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Ethics & Religion
Column #2,018
April 15, 2020
How To Reduce Suicide
By Mike McManus

Some 47,173 Americans killed themselves in 2017 according to the Centers for Disease Control and Prevention. That figure is the highest for the last 70 years with data.

The number of Americans who committed suicide soared 33% from 1999 to 2017. Today there are two suicides for every homicide. More people used to die in auto accidents than by suicide. Now it is the reverse, with twice as many killing themselves as die on highways.

Three groups are most vulnerable. First, women and girls between ages of 15 and 24 - who experienced the largest percentage increase - nearly double - their suicide deaths of 2000.

What caused this jump? According to Jean Twenge, a social psychologist at San Diego State University, "All signs point to the screen." Teens who spend five or more hours per day online - are 71% more likely to kill themselves than those who spent only an hour online.

The second most vulnerable group is very different - men between the ages of 45 and 64 - who make up the largest number of suicides - 12,371 in 2017. Why? Men aren't considered emotionally vulnerable. However, many men have found themselves economically superfluous, and have lost their jobs. Divorce, non-marriage and the decline of religiosity are factors. Their suicide rate is up 45% since 1999. Most of these suicides involved guns - which are nearly always lethal.

The third major group of self-killers are men, aged 75 and over. While their numbers are fewer than middle-aged men - only 3,347 - they have the highest likelihood of suicide at 39.7 deaths per 100,000 people vs. 14.0 for the population as a whole. Why? Most are widowers who miss their wives.

What can be done to reduce suicides?

First, recognize how common it is. About 1.3 million people attempted suicide in a year, half of whom required medical attention in emergency rooms. More young people die of suicide than die from cancer, AIDS, heart disease, birth defects, stroke, pneumonia, influenza and chronic lung disease - combined!

Second, gun laws need to be changed. Deaths in the Northeast, which has stricter gun laws - are half that of the West, with no gun laws. I urge passage of laws like those approved in Florida after Nicholas Cruz killed 17 people at a high school in Parkland, Florida. The Florida Legislature raised the age for gun purchase from 18 to 21 in February, 2018 and established a waiting period to allow for a thorough background check of gun buyers. Bump Stocks were banned and potentially violent or mentally disturbed people were prohibited from owning a gun. Ideally, Congress should pass similar laws. Any state could follow Florida's example.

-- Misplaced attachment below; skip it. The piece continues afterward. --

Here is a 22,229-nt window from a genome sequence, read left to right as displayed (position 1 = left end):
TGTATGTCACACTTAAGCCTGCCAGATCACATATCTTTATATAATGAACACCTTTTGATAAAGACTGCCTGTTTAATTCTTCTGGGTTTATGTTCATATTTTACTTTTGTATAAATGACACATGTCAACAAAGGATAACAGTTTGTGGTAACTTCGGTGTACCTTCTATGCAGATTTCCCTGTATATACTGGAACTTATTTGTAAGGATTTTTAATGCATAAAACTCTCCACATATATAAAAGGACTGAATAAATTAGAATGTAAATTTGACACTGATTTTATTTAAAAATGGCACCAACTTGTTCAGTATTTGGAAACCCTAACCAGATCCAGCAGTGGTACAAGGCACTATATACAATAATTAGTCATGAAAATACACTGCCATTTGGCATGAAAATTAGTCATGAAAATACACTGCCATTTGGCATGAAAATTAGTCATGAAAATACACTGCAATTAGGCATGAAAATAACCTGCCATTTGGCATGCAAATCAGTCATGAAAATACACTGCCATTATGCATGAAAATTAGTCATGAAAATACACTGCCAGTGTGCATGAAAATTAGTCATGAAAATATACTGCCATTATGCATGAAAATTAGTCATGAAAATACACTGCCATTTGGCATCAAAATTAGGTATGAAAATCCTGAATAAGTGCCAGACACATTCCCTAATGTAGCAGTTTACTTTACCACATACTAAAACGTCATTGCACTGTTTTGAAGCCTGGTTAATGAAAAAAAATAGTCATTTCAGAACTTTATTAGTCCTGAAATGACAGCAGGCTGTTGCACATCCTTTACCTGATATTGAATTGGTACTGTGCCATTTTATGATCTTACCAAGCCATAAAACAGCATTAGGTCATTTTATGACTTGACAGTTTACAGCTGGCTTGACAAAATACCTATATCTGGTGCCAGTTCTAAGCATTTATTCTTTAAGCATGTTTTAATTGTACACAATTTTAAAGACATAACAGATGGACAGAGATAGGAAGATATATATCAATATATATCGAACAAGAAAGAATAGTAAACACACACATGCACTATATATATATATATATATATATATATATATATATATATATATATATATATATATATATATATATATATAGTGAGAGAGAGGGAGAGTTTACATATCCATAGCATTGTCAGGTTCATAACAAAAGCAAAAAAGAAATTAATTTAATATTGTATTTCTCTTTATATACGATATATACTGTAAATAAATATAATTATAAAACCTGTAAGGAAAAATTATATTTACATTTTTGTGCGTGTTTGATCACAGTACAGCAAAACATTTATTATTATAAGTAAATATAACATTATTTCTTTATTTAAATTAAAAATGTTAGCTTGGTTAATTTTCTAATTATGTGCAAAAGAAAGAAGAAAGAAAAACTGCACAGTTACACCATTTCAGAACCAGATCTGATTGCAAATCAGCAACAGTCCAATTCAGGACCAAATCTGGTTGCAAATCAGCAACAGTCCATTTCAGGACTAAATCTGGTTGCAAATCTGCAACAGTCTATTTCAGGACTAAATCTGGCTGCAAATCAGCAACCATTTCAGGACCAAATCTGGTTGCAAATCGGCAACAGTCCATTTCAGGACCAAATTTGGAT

Third, remove guns from the homes of any person at risk - and other means of killing oneself such as an excessive number of sleeping pills.

Fourth, pastors, teachers and pastoral leaders need to know warning signs that someone is at risk for suicide. A person who talks about wanting to die or who expresses a feeling of hopelessness or of being trapped or who is in unbearable pain - may be considering killing themselves. Other danger signs: talking about being a burden to others, or someone who has increased their use of drugs or alcohol, or is acting anxious or agitated. They may behave recklessly, withdrawing or feeling isolated. Some also show rage, talk about taking revenge or display extreme mood change.

Fifth, suicide prevention must be led by people who have experienced the agony of the suicide of a friend or relative or colleague. For example, those who have answered 800,000 calls on the Suicide Prevention Hotline (800 273-8255) should help double the 161 local crisis centers and provide a Preventing Suicide Toolkit to every high school.

Finally, physicians must take more responsibility. According to Kathy Posner Gerstenhaber, a Columbia University psychiatry professor, half of those who take their own lives - had met with their primary care physicians in the month before they committed suicide! "We need to ask about suicide the way we monitor blood pressure," Dr. Posner Gerstenhaber asserts. The Lighthouse Project, which has a tag line, "Identify risk. Prevent Suicide." It recommends that physicians ask such questions as these: "Have you wished you were dead or wished you could go to sleep and not wake up? Have you actually had any thoughts about killing yourself? Have you done anything, started to do anything or prepared to do anything to end your life?

We all must all become more sensitive to those at risk of suicide.

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Copyright (c) 2019 Michael J. McManus, a syndicated columnist and past president of Marriage Savers. To read past columns, go to www.ethicsandreligion.comm. Hit Search for any topic.


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